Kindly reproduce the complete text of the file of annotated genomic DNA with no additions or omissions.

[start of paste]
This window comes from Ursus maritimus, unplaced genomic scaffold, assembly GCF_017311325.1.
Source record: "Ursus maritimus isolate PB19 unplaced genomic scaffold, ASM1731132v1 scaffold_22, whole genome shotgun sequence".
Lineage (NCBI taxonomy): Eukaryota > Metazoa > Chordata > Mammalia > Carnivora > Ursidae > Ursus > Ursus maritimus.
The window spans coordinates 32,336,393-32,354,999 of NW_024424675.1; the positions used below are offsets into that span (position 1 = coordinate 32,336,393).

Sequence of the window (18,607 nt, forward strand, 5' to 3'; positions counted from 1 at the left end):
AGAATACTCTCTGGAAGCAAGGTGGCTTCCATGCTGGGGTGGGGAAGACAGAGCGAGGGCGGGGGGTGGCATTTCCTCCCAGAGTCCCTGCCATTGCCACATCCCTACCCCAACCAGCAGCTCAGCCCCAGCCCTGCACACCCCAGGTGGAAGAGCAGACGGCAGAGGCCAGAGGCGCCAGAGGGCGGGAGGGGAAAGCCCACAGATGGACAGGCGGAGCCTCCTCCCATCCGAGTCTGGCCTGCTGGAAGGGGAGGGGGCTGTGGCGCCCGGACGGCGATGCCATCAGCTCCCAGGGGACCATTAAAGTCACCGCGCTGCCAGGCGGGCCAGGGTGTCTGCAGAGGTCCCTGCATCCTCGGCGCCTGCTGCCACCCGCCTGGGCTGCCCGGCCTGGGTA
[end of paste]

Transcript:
This window comes from Ursus maritimus, unplaced genomic scaffold, assembly GCF_017311325.1.
Source record: "Ursus maritimus isolate PB19 unplaced genomic scaffold, ASM1731132v1 scaffold_22, whole genome shotgun sequence".
Lineage (NCBI taxonomy): Eukaryota > Metazoa > Chordata > Mammalia > Carnivora > Ursidae > Ursus > Ursus maritimus.
The window spans coordinates 32,336,393-32,354,999 of NW_024424675.1; the positions used below are offsets into that span (position 1 = coordinate 32,336,393).

Sequence of the window (18,607 nt, forward strand, 5' to 3'; positions counted from 1 at the left end):
AGAATACTCTCTGGAAGCAAGGTGGCTTCCATGCTGGGGTGGGGAAGACAGAGCGAGGGCGGGGGGTGGCATTTCCTCCCAGAGTCCCTGCCATTGCCACATCCCTACCCCAACCAGCAGCTCAGCCCCAGCCCTGCACACCCCAGGTGGAAGAGCAGACGGCAGAGGCCAGAGGCGCCAGAGGGCGGGAGGGGAAAGCCCACAGATGGACAGGCGGAGCCTCCTCCCATCCGAGTCTGGCCTGCTGGAAGGGGAGGGGGCTGTGGCGCCCGGACGGCGATGCCATCAGCTCCCAGGGGACCATTAAAGTCACCGCGCTGCCAGGCGGGCCAGGGTGTCTGCAGAGGTCCCTGCATCCTCGGCGCCTGCTGCCACCCGCCTGGGCTGCCCGGCCTGGGTA